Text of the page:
Motor nerve, or Proximal diabetic neuropathy, can also be known as lumbosacral radioplexus neurophagy, femoral neurophagy or diabetic amyotrophy. It is a nerve disorder that,generally, results as a complication of diabetes mellitus. It can affect the upper and lower thighs, hips, buttocks, legs, feet and toes. Proximal diabetic neurophagy, is a peripheral nerve disease (diabetic neuropathy) characterized by painful muscle wasting (atrophy) and weakness. Although, it is found in both type I and type II diabetes, it is more often found with type II.
Simply put, from the graphic image, sensorimotor neuropathy, or polyneuropathy, as it is sometimes called, is a condition that causes a decreased ability to move or feel (sensation) because of nerve damage. The symptoms can be the inability to distinguish between heat and cold, a reverse reaction to sensori-stimulation (hot feels like cold, cold feels like hot, etc), numbness, or even hypersensitivity – meaning, the feet or hands/skin cannot stand touch without jumping or causing other discomfort. A good example of this, is the feeling that one is going to “jump out of their skin” at the mere touch of sheets, blankets, shoes or human touch.
In addition, it can mean the lack of feeling of things which can be of danger; such as: touching a hot stove, walking barefoot on something too hot, or even just stepping on a piece of glass or a nail. No “signals” are sent from the foot or hand to the brain, telling it to “Lift Up” quickly to avoid damage; thus, hands or feet can suffer second and third degree burns without the person knowing it. Or, as I have had happen within my office, patients have come in with nails going through the bottom of their shoes, then going all the way through their foot until coming out the top; only for the nail to lodge in the tongue of the shoe. The patient never new they had stepped on a large nail!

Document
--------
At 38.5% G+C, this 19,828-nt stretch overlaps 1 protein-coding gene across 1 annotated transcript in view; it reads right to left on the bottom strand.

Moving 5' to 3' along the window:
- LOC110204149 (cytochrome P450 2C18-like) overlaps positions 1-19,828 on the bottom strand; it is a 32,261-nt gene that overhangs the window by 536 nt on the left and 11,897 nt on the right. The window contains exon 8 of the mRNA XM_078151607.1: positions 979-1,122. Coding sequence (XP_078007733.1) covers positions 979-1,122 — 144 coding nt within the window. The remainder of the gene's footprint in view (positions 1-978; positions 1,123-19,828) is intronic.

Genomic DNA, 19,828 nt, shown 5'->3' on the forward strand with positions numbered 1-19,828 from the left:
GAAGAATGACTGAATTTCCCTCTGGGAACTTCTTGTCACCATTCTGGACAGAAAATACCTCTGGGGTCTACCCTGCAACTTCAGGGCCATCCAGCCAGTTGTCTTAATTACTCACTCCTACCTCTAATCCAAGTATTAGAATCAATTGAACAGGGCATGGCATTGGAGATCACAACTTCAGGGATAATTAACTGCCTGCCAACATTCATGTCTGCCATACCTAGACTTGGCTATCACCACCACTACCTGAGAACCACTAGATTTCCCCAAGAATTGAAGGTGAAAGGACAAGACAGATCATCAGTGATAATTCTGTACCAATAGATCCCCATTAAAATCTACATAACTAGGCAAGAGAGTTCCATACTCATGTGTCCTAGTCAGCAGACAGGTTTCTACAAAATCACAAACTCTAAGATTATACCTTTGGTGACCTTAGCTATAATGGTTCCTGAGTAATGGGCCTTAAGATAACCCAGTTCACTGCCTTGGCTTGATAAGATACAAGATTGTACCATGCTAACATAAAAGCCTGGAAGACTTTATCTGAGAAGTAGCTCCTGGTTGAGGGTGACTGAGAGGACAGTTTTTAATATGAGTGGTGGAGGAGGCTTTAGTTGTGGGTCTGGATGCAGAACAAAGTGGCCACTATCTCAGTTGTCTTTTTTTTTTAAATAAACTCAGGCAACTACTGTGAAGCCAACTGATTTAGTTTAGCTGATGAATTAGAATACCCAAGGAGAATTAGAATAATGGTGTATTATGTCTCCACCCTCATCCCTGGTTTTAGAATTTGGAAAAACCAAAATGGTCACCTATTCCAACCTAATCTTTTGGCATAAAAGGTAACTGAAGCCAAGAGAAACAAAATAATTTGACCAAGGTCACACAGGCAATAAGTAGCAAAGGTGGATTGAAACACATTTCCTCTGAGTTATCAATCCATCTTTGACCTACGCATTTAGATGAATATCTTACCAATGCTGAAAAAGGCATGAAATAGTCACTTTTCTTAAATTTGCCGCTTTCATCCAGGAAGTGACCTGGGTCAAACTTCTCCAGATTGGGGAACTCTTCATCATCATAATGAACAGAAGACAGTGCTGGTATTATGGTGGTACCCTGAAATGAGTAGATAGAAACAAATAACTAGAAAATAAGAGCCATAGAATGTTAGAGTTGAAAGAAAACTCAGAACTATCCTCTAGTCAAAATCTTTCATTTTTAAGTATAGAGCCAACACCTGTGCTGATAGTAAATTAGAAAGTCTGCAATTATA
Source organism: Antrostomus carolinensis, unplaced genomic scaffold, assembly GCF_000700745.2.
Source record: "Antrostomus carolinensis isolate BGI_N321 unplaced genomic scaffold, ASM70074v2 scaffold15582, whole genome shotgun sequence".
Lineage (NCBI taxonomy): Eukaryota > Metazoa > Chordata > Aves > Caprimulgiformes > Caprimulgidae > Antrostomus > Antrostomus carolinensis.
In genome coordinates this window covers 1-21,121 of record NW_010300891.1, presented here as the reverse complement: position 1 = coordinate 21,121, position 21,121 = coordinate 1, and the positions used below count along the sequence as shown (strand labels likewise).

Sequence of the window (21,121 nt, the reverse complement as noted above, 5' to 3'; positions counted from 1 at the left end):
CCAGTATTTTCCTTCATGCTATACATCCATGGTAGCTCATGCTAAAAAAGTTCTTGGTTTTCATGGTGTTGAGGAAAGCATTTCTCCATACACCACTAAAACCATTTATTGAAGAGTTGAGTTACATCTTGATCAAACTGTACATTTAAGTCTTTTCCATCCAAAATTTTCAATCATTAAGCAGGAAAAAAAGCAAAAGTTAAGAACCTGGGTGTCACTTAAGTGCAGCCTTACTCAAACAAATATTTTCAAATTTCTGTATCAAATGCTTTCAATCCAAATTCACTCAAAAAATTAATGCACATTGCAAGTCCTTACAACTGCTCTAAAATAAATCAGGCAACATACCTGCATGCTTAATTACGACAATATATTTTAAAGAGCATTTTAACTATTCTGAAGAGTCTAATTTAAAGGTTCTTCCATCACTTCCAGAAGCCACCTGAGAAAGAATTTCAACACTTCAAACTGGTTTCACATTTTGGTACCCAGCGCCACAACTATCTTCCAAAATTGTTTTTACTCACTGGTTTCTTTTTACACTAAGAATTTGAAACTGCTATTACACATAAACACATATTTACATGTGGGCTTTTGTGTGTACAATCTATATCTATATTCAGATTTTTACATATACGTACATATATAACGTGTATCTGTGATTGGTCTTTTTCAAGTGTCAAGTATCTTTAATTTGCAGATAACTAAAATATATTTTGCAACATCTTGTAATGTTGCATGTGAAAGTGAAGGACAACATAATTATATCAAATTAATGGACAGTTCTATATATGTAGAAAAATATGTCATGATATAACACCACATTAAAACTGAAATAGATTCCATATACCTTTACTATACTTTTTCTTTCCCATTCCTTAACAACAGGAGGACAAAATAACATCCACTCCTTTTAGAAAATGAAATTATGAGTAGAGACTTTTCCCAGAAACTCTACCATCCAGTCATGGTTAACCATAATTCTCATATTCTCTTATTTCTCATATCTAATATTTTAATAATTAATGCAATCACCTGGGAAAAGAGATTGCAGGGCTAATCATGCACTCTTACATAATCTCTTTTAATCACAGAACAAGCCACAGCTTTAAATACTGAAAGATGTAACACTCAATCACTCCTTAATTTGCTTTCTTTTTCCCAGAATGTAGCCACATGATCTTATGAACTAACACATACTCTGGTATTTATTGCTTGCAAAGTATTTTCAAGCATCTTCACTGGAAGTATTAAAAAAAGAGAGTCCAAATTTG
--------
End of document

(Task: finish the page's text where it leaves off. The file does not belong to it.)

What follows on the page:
Autonomic Neuropathy is as this post says: a group of symptoms that occur when there is damage to the nerves that manage every day body functions.
Standing alone, or part of other maladies, autonomic neuropathy symptoms can hit at any time. Sometimes, they may arise after eating particular foods, hit during the night or be a constant disorder. Some of the more common symptoms autonomic neuropathy has, include:
- Feeling full after only a few bites
- Nausea after eating
- Problems controlling bowel movements
- Swallowing problems
- Swollen Abdomen
- Unable to distinguish between being hungry or full
- Vomiting only bile
- Vomiting of undigested food
Often, when presenting to a Neuropathist, autonomic neuropathy comes with an erroneous diagnosis of IBS (irritable bowel syndrome) or Celiac disease. This is found, mostly, with patients who have experienced untreated Peripheral Neuropathy for an extended period of time. Neuropathy symptoms, generally, start with the toes or bottom of the foot, then effect the foot as a whole, then starts moving up the leg with time. When a patient comes into the neuropathists office with symptoms lasting more than ten years, often we find that the IBS is really autonomic neuropathy; neuropathy, which is, now, affecting the internal organs and the autonomic system.
With neuropathies, it has been found, issues such as IBS or Celiac can be of an “malabsorption” issue; often, brought on by a gluten intolerance, or more often, Black Mold.
Reverse the cause, modify the diet, and treating with neuromuscular stimulation, often reduces or eliminates the IBS symptoms.
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